What is a more difficult case is sustaining the position of Barnard students who are NOT women. Barnard must openly acknowledge that they are not a college exclusively for women in order to respect the fact that many students do not identify as such, and that some students have even made the legal transition at some point in their college careers to say otherwise. The whole "trans women without legal documentation" issue I feel will have enough backing, but what about those who want to be at Barnard but reject "woman" as a part of their identity? How can they respect these students and still maintain it as a "women's college"? I'm not implying I have a stance on this, I am just asking as it seems very important to this issue.

Trans women and cis women at a women's college is one thing, but continuing to fully embrace everyone else who is not a cisgendered male nor woman-identified might be a tough thing to dually accomplish. What about a trans man who has had his transition well-underway and maybe even some legal changes prior to anticipating Barnard? According to the article, he should be admitted, but I'm wondering how well-received the idea will be among the bigwigs.

I also wonder how alum and the majority applicant pool families will react to changing "women's college" to "all oppressed genders college", will a potentially bad vibe affect Barnard's legislation on matters?

I'm not saying this issue should back down whatsoever just because of a few supposed setbacks, by the way, just asking these questions.

+1
+13
-1
Anonymous posted on

This opens up an entire can of worms. You cannot have people with penises admited to Barnard. This would be a disaster. It is not Barnards responsibilty to make everyone on the planet feel comfortable with themselves. This woud put the other 99,9% of the population uncomfortable for the rights of a handful. Why should women who want to attend a womens college be punished.

+1
-14
-1
Anonymous posted on

Someone's genital organs have nothing to do with their gender identity. I think we have to accept that we don't live in a world with only two genders. "People with penises" are just that; people with penises are men, women, and so many more, unique, identities. Whether this makes people uncomfortable is a social hurdle that needs to be dealt with if society is ever to get past transphobia and other gender biases. Barnard should admit women and gender-noncomforming individuals and show the world that Barnard is a school to educate people away from the patriarchy and teach people to be leaders no matter what they identify as.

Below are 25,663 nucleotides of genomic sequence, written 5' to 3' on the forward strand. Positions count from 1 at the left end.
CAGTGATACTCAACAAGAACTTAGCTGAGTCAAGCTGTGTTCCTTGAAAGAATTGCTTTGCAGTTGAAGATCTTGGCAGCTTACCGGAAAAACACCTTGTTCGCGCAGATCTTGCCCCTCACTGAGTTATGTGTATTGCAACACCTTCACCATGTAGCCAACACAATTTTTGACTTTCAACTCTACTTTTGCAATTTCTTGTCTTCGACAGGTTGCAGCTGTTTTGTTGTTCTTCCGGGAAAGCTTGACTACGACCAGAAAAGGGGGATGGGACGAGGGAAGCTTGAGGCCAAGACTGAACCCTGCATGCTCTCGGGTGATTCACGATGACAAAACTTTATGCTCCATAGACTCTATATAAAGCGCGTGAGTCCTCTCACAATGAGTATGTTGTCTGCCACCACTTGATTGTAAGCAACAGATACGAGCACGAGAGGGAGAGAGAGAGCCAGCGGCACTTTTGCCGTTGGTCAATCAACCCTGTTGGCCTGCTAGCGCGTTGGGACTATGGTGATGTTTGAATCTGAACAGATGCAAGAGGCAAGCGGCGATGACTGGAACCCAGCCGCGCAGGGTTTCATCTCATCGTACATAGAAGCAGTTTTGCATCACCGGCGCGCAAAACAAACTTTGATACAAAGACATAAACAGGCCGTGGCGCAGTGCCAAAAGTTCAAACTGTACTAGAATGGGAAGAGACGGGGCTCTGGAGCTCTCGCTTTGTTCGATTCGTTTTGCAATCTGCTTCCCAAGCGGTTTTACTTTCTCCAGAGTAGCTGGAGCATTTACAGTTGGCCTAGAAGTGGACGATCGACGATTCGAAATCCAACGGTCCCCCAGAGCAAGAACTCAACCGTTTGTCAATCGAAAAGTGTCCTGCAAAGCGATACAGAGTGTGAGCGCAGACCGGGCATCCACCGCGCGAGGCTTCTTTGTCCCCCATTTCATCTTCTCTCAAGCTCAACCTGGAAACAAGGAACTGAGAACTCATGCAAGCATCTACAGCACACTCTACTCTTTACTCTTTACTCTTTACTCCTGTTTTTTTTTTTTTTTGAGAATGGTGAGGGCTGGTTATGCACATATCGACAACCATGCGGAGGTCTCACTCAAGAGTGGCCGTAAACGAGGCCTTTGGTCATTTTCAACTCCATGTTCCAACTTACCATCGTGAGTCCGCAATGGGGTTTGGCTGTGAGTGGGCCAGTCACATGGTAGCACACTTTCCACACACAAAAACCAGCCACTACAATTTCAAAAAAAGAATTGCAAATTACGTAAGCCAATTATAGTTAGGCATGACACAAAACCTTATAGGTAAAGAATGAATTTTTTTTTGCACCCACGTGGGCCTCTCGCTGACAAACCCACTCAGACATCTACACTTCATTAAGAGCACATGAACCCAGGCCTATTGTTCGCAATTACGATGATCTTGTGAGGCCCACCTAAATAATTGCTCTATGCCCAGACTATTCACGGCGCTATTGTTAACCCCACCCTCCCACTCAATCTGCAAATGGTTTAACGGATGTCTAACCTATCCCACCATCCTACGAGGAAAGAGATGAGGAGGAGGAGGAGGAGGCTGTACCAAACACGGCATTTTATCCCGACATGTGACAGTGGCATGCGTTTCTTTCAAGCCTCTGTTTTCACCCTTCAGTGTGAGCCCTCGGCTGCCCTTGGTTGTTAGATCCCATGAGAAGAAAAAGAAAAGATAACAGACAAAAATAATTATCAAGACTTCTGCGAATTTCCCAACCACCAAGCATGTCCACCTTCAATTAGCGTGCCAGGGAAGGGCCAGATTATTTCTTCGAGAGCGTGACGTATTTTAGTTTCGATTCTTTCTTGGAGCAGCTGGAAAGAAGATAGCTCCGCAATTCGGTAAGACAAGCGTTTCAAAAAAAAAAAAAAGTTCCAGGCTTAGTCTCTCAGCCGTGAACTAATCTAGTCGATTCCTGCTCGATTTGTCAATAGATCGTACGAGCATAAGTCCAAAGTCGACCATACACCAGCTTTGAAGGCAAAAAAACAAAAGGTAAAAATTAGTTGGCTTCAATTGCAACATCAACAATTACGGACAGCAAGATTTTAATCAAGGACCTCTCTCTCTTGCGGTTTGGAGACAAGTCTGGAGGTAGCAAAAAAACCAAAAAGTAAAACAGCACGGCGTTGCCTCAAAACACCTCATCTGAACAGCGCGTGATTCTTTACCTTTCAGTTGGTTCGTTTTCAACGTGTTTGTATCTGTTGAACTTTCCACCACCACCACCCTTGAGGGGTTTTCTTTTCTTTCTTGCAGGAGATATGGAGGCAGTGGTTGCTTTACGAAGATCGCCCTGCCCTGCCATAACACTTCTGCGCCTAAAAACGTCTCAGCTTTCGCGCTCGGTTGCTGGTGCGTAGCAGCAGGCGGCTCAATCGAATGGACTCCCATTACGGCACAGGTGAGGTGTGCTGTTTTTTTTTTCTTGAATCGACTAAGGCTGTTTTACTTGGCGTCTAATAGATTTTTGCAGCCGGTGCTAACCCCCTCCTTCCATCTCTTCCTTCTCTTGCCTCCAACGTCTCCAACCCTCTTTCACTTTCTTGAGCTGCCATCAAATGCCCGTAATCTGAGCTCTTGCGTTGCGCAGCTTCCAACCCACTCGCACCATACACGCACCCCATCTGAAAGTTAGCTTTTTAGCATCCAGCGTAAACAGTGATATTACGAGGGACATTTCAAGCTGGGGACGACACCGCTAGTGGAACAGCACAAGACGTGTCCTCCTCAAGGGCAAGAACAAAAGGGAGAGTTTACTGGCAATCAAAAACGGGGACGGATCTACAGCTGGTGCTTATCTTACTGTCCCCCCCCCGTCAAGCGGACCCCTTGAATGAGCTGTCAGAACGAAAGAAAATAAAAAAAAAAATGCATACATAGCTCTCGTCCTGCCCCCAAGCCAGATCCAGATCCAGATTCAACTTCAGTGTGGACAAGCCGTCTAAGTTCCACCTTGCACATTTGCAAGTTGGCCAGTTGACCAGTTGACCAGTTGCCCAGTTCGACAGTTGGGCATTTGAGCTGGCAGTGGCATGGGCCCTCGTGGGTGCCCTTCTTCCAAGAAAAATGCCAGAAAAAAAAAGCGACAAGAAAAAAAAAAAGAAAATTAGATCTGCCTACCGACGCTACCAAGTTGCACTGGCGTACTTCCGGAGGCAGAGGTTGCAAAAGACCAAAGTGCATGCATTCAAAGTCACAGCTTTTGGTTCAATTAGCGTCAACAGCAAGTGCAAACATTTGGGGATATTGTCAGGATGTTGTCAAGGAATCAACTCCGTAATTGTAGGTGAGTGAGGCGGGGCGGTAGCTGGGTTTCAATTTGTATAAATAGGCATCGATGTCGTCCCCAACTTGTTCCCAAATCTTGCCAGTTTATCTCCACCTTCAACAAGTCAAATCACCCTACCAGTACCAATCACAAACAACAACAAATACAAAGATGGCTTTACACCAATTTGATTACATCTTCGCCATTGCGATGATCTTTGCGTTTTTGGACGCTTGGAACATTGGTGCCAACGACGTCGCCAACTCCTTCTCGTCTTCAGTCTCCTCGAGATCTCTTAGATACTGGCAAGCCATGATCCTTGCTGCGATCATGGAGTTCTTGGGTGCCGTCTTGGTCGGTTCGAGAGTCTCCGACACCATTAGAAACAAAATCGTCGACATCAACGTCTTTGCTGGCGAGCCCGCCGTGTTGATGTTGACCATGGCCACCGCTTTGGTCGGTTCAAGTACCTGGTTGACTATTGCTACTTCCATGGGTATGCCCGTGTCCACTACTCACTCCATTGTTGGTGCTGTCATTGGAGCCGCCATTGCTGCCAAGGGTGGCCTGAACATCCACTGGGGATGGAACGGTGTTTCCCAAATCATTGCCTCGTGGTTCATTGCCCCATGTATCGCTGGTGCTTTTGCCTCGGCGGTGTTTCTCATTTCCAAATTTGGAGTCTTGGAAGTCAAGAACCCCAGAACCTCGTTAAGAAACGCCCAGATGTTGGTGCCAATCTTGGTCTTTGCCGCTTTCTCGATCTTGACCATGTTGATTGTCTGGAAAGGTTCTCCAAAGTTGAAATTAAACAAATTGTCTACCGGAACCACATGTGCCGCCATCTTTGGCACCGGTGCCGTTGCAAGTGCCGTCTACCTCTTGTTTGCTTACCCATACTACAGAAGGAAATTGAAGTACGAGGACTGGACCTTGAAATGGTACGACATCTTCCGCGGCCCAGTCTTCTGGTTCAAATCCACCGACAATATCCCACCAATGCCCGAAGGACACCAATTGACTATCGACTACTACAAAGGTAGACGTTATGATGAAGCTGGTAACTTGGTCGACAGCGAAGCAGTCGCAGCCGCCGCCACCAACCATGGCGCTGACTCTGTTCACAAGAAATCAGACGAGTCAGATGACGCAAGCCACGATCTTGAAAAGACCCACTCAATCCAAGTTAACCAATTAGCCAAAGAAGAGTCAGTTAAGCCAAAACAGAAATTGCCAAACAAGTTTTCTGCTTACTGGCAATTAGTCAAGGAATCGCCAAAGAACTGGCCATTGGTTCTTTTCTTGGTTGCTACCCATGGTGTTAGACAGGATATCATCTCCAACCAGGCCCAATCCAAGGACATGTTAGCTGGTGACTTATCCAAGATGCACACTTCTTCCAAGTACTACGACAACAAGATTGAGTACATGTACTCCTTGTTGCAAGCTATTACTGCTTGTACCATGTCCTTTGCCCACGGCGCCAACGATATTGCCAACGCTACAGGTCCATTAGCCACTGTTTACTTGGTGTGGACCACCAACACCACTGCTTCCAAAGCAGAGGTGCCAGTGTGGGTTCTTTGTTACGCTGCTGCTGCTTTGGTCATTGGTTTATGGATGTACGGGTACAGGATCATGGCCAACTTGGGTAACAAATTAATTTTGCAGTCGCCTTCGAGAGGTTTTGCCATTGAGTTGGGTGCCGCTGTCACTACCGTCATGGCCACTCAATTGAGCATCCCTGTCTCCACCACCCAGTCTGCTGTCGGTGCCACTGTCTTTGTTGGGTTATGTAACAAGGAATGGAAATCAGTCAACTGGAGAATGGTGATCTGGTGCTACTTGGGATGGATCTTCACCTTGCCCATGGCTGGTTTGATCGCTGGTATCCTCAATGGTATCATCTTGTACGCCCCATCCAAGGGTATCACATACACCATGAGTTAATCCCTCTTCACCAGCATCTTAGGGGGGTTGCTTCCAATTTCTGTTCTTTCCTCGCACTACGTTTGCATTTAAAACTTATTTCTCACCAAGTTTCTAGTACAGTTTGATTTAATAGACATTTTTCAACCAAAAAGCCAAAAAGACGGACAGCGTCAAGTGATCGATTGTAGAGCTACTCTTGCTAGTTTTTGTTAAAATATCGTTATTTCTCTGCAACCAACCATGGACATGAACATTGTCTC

+1
+16
-1
Anonymous posted on

A definition line has to be drawn somewhere. Right now most entities would not use an identity or psychologic definition, but rather a physiologic one. an applicant purely has to show they are female either by a birth certificate, school transcript, or other legal documentation. Sexual identity is a completely different story and people are free to identify with any sexy they want.

+1
-1
-1
Anonymous posted on

That is correct, but you do not apply to college based on your "identity." You apply based on genetics and legal documents. You are free to identify with whomever you want, but that does not change your application status.

+1
+9
-1
Anonymous posted on

"You cannot have people with penises admited to Barnard. This would be a disaster."

There are already plenty of Barnard students and alumnae "with penises". You probably just haven't noticed, because having a penis doesn't preclude you from identifying as a woman or attending a women's college.

+1
+2
-1
Anonymous posted on

Actually it does.

+1
+10
-1
Anonymous posted on

What is then to prevent any male who identifies with the female gender from applying to Barnard? My guess is that Barnard already has in place what the definition of "female" is. They probably use "the sex of the birth certificate" which is a world wide recognized document, and pretty fair legal the definition. So women who identify as male or female or anything in between may apply.